Some new, smaller mid-market level transactions are starting to turn their wheels, whilst larger deals have been put on hold. Many businesses looking to sell are requesting that their advisers help them with getting their ducks in a row for when markets stabilise. Helping those clients to become sale-ready, or conversely for buy-side clients, helping them to avoid value-destroying deals and shore up their balance sheets for when the time comes to swoop in and buy, will most certainly benefit the advisers when it comes to deal time. Advisers will be required to, among other things:

  • help their clients better understand how to take advantage of the Government’s different stimulus mechanisms. Just over 2 weeks ago, the Government announced its $130 billion JobKeeper Payment Program to counteract some of the impacts of COVID-19. This brings the Government’s total stimulus into the economy to $320 billion, a figure reported by the Treasury to amount to 16.4% of annual GDP. The various Government stimulus mechanisms, especially in relation to taxation relief, are not straightforward and present advisers with the opportunity to help their clients navigate through the changes
  • advise and support company directors to act early and proactively to avoid engaging in insolvent trading and effectively discharge their directors’ duties by, among other things, taking advantage of the COVID Safe Harbour mechanisms, which effectively place a six-month moratorium on insolvent trading liability in respect of debts incurred ‘in the ordinary course of the company’s business’
  • advise in relation to FIRB applications, given the more recent FIRB changes which have come into play
  • assist their clients to make the appropriate balance sheet adjustments
  • help clients prepare a turn-around plan to navigate the current climate
  • advise clients in relation to voluntary administrations that may be used, sometimes through a deed of company arrangement (DOCA) to restructure the company to emerge stronger or sell the company as a going concern, thereby more often than not providing better returns to shareholders and creditors as compared with an outright liquidation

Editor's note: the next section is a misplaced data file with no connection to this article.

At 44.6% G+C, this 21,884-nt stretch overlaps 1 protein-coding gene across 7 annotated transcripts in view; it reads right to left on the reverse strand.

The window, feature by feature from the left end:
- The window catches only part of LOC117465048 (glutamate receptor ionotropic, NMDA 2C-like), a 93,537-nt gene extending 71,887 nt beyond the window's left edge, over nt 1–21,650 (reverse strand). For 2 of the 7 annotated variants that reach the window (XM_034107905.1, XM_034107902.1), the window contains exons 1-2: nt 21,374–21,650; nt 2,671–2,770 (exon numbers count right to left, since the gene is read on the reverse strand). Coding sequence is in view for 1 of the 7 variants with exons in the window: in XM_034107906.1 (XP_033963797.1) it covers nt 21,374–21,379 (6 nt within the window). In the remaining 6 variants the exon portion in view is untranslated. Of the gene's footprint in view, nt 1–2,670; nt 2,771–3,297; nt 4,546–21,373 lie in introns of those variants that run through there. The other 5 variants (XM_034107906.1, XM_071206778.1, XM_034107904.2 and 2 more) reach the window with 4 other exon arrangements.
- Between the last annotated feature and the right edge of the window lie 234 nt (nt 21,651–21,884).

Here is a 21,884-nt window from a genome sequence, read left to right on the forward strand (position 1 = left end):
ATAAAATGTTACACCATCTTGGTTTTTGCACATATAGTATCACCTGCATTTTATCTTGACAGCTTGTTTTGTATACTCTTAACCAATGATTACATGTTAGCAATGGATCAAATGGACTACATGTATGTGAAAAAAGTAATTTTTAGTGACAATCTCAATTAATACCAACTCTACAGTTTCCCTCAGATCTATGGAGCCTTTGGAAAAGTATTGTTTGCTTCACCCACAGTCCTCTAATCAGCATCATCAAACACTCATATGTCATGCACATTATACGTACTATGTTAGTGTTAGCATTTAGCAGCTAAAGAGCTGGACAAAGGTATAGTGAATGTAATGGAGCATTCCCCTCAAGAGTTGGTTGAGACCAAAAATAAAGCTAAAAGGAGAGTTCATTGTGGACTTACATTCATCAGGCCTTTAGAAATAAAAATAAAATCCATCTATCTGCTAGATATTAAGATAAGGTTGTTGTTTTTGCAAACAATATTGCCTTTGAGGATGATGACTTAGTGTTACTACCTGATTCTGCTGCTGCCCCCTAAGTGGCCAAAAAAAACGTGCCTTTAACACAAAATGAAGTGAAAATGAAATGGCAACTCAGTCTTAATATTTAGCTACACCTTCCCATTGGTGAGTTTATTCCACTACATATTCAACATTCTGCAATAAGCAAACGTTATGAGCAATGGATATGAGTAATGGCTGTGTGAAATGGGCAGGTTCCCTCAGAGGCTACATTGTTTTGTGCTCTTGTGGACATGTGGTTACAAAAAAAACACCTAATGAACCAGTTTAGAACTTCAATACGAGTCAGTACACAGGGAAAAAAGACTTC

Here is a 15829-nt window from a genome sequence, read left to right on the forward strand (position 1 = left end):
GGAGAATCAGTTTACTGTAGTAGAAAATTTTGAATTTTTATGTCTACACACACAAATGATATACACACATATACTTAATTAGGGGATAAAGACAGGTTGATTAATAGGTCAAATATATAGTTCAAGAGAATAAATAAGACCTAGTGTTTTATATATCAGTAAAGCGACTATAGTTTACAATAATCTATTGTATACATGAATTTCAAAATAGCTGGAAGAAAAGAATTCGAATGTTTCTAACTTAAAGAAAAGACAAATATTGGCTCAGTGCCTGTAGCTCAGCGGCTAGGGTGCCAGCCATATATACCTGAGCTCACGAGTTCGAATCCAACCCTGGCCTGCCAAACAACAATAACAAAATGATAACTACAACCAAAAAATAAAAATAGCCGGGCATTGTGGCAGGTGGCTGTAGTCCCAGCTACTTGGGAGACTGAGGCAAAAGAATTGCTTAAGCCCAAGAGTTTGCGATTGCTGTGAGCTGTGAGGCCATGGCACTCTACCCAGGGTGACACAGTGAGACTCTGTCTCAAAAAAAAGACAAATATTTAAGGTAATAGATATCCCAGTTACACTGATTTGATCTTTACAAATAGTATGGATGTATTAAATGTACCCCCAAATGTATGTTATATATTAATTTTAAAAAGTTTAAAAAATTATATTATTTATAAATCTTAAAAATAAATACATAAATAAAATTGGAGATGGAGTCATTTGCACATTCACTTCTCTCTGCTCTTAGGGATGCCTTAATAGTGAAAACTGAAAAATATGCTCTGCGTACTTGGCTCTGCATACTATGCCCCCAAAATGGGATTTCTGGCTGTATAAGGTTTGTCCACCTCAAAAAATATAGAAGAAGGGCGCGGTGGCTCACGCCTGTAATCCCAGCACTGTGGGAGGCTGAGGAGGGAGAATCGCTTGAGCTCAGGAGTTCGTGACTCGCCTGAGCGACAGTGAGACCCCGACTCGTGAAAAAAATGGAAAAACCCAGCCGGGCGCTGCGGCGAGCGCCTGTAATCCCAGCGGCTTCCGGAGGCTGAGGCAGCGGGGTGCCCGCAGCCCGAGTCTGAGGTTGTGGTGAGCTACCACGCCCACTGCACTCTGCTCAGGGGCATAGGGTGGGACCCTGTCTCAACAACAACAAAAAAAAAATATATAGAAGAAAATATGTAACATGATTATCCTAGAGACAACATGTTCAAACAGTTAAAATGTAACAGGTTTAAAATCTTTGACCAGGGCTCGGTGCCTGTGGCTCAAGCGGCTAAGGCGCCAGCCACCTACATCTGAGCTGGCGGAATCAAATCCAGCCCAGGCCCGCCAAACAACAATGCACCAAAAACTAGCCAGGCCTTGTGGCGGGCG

• advise clients in relation to ASIC’s relief mechanisms aimed at entities unable to meet financial reporting obligations due to the impacts of COVID-19, and
  • advise listed clients manage their disclosure obligations in light of the regulatory relief package released by the ASX.

The volatility that companies have experienced have no doubt resulted in regulatory and legislative amendments that companies focusing on survival will likely not have the opportunity to fully be across. This is the time when our clients need us the most.

The upshot—changes in sentiment emerging

This may feel like the GFC from over a decade ago now. However, it is not. This downturn was artificially created by governments in response to the pandemic, a flow-on effect being the creation of shocks within financial systems, whereas the GFC was caused by the financial systems themselves.

There were also lessons learned from the GFC that many companies, financiers and regulatory bodies have put into practice. Companies have taken a more conservative approach than before the GFC. They have better acknowledged the existence of market cycles and maintained more manageable loan to value ratios. The banking industry, following the Banking Royal Commission as well as the GFC, is now more heavily regulated and has adopted more responsible lending.

The upshot is that, once sentiment returns to the market following government control of the pandemic, the recovery will likely be faster than following the GFC.

Of course, one of the main factors impacting on market sentiment is ‘the COVID-19 curve’. Modelling data is finally positive, demonstrating that infection rates are now running well below expected scenarios. The flattening of the COVID-19 curve in Australia, at least, has had the positive result of demonstrating that although the pandemic is serious, it is manageable and that there will be a stabilisation of sorts over the upcoming months.

Incredibly, the newspaper headlines from just hours ago seem to be shifting: “Australia on track to eliminate virus”, “Four more weeks: PM says end in sight”, “Australia on course to eliminate COVID-19, modelling shows”, “Bidders line up as Virgin Australia clears the debt” and as the hours go on, there is more of this.

11 May 2020 is now set as the date for staggered returns for NSW schools to begin. The opening of schools will shift market sentiment, as it will demonstrate that the Government has a handle on the pandemic at least locally and things will begin to normalise again.

Importantly, although there are new figures and new reports coming out every single day, by and large China appears to be winning the battle against COVID-19. Life is returning to its once-deserted cities, people are returning to their jobs and the number of new COVID-19 cases are on the decline.

All eyes are on China, our Prime Minister and global markets but what appears to be emerging is that there is a slow and steady shift towards clear blue skies.